Statistical analysis

Values are presented as median and interquartile range (IQR) or number and percentage (%), as appropriate. Univariate comparisons were performed using Mann–Whitney U test for continuous variables, and Chi-square or Fisher’s exact test for categorical variables, as appropriate.

Backward stepwise multivariate analysis using a logistic regression model was performed to assess the factors predicting evolvement toward BD. Following univariate analysis, variables with p ≤ 0.10 and/or clinical pertinent variables were included in the model. Given uncertainty about the duration of no flow in patients with unwitnessed OHCA, these data were not entered in the model. Because of nonlinearity, the “low-flow period” data were transformed into a dummy variable according to its median value. Data which were part of the definition of BD were not included in the model. Because of the collinearity with SAPS II and/or the use of vasoactive drugs, SOFA score, epinephrine doses, mean arterial pressure, heart rate, and biological variables linked with organ dysfunctions were also not included in the model as stand-alone variables. Potential confounding factors were eliminated if p value was > 0.10. Odds ratios (OR) were estimated with 95% confidence intervals (95% CI). Discrimination of the model was evaluated by measuring the area under the receiver operating characteristics (ROC) curve. MedCalc Statistical Software version 12.1.2 for windows (MedCalc Software BVBA, Ostend, Belgium) was used for all analyses. The significance level was set at p < 0.05.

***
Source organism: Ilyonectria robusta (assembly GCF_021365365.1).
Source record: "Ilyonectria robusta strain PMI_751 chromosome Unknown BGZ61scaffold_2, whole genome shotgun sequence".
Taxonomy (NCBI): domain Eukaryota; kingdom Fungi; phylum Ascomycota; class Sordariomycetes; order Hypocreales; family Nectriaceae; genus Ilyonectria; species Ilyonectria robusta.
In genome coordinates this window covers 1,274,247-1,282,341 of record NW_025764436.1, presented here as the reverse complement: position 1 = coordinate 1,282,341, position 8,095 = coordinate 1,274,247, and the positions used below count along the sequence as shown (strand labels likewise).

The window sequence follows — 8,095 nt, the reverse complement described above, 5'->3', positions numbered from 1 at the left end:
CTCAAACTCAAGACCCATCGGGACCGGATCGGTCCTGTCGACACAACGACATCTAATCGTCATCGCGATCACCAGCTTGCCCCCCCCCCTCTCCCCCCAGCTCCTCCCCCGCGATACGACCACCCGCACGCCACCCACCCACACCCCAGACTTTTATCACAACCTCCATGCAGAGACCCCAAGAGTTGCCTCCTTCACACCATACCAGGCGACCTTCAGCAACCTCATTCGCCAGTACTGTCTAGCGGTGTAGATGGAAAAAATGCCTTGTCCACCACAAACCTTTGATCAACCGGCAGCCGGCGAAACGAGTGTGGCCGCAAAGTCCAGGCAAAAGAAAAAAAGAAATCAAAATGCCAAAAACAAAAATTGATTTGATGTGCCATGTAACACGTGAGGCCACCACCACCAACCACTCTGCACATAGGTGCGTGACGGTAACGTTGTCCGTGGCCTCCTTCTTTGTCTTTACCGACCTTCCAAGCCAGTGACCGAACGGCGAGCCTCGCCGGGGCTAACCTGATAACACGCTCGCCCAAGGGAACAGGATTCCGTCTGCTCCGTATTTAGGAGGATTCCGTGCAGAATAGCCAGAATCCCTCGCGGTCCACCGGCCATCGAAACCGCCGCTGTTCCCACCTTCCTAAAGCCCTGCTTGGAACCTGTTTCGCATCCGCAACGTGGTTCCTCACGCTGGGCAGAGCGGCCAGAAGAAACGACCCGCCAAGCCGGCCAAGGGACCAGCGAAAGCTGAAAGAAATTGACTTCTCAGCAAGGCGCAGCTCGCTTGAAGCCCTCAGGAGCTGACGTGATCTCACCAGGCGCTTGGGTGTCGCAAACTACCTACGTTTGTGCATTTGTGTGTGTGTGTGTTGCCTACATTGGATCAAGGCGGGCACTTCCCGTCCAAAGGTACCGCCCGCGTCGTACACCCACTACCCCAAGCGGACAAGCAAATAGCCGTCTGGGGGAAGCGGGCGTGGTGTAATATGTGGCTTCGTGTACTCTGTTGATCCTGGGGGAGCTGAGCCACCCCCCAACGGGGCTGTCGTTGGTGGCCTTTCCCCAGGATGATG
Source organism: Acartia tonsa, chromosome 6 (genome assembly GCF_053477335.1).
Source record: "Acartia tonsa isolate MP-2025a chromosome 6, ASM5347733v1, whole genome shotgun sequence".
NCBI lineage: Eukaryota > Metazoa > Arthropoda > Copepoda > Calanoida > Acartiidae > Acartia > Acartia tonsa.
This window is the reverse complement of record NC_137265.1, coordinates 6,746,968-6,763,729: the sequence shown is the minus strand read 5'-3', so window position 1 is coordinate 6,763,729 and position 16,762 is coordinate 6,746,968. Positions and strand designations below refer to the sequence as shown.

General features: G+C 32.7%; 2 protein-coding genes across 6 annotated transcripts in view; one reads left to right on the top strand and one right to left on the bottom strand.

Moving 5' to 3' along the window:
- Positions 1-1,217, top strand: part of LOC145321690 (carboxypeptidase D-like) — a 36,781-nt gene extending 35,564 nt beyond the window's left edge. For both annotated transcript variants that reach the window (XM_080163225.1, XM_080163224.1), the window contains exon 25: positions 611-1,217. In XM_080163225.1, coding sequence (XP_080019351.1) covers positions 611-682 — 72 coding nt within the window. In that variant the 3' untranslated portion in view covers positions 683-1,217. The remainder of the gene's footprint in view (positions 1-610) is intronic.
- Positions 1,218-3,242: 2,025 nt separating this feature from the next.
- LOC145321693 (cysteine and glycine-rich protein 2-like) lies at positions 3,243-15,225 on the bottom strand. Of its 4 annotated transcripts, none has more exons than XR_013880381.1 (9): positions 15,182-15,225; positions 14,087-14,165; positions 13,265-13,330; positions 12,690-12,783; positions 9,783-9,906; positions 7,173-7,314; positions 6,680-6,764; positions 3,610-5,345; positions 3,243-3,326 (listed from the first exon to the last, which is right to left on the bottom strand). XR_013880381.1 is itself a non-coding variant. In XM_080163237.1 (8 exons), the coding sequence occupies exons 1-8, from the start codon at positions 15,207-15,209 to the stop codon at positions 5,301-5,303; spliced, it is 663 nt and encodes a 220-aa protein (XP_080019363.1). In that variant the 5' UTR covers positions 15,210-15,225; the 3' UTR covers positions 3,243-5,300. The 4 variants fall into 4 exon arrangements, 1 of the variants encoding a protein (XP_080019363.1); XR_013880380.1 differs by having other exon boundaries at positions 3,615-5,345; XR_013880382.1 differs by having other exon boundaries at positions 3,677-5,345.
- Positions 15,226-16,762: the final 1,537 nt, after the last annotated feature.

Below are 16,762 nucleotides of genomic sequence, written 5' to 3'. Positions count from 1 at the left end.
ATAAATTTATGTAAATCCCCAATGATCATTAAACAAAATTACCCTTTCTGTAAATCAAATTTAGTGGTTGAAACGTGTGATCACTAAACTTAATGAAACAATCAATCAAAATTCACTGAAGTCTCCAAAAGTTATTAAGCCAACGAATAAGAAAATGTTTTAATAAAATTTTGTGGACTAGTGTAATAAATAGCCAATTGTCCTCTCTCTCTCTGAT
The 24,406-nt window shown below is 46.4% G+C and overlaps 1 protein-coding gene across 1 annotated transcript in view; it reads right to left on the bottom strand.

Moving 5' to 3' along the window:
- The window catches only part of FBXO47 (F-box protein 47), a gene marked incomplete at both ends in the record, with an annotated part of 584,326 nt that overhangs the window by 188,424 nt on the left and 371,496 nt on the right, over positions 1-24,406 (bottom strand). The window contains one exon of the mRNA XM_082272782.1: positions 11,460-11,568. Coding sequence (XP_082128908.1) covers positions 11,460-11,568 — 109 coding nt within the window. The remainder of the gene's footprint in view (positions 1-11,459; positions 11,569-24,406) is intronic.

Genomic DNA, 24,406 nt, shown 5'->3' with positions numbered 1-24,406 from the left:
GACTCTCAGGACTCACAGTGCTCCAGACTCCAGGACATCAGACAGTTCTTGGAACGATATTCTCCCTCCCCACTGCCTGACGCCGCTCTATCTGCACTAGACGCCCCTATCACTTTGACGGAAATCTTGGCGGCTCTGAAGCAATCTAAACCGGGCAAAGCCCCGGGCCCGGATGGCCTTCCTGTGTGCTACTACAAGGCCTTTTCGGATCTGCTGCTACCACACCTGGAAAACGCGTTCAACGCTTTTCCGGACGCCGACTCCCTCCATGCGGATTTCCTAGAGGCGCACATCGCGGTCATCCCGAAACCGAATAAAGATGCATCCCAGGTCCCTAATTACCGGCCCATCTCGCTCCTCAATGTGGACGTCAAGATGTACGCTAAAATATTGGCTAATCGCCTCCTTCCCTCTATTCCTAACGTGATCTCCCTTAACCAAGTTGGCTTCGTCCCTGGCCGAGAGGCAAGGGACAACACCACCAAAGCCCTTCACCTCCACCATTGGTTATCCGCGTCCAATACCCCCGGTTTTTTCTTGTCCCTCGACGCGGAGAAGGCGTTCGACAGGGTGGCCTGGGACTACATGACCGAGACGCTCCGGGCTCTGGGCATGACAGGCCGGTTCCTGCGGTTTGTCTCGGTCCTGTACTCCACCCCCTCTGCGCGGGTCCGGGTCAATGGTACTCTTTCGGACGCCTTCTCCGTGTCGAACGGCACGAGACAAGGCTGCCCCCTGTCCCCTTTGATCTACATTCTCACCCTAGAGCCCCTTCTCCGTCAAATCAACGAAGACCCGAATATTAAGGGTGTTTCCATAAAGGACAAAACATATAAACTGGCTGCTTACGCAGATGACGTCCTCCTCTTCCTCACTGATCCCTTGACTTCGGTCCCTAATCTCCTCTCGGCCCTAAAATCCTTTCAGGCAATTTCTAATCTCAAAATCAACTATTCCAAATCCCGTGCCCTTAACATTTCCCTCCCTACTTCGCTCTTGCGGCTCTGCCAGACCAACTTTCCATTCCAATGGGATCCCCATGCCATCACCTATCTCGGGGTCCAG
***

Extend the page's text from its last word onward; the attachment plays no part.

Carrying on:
Results

During the study period, there were 304 patients admitted to ICU after OHCA; 214 of whom were alive at Day 1 and were included in the study (Fig. 1). Among these, 22 (10%) had good neurological outcomes, whereas 42 (20%) evolved toward BD (Fig. 1). Clinical BD diagnosis was confirmed by an ancillary test in the vast majority of cases (n = 36/42, 86%). The median time elapsed between ICU admission and BD diagnosis was 2 (2–3) days. A total of 23 organs procured from 7 brain-dead patients were successfully transplanted (3 hearts, 6 livers, and 14 kidneys). In the other 35 brain-dead patients, the main reasons for non-procurement were next-of-kin refusal (n = 14) and contraindication related to multiple organ failure (n = 11).
Fig. 1
Fig. 1

Flowchart. OHCA out-of-hospital cardiac arrest, CPC Cerebral Performance Categories

The baseline characteristics of the patients according to BD are presented in Table 1. The majority of patients presented with OHCA of non-cardiac origin and non-shockable rhythms (Table 1). The median length of stay in ICU was 4 (2–6) days. In the no BD group, a high proportion of deaths occurred after withdrawal of life-sustaining therapy (n = 102/136, 75%) with a median delay from ICU admission of 5 (4–7) days. The age, the proportion of shockable rhythm, the proportion of witnessed OHCA, as well as resuscitation data significantly differed between patients with and without BD (Table 1). Patients with BD had a neurological cause of OHCA in 7 (17%) cases (stroke n = 5, and status epilepticus n = 2) as compared to 5/172 (3%) in the group with no BD (stroke n = 4 and status epilepticus n = 1) (p < 0.01). BD occurred in 7/15 (47%) patients following hanging. As shown in Table 2, patients who evolved toward BD received more often vasoactive drugs for hemodynamic instability, had more often signs of brainstem dysfunction, and had more organ dysfunction at Day 1. In contrast, the occurrence of BD was significantly less frequent when patients still had pupillary light reflex or displayed myoclonus at Day 1 (Table 2).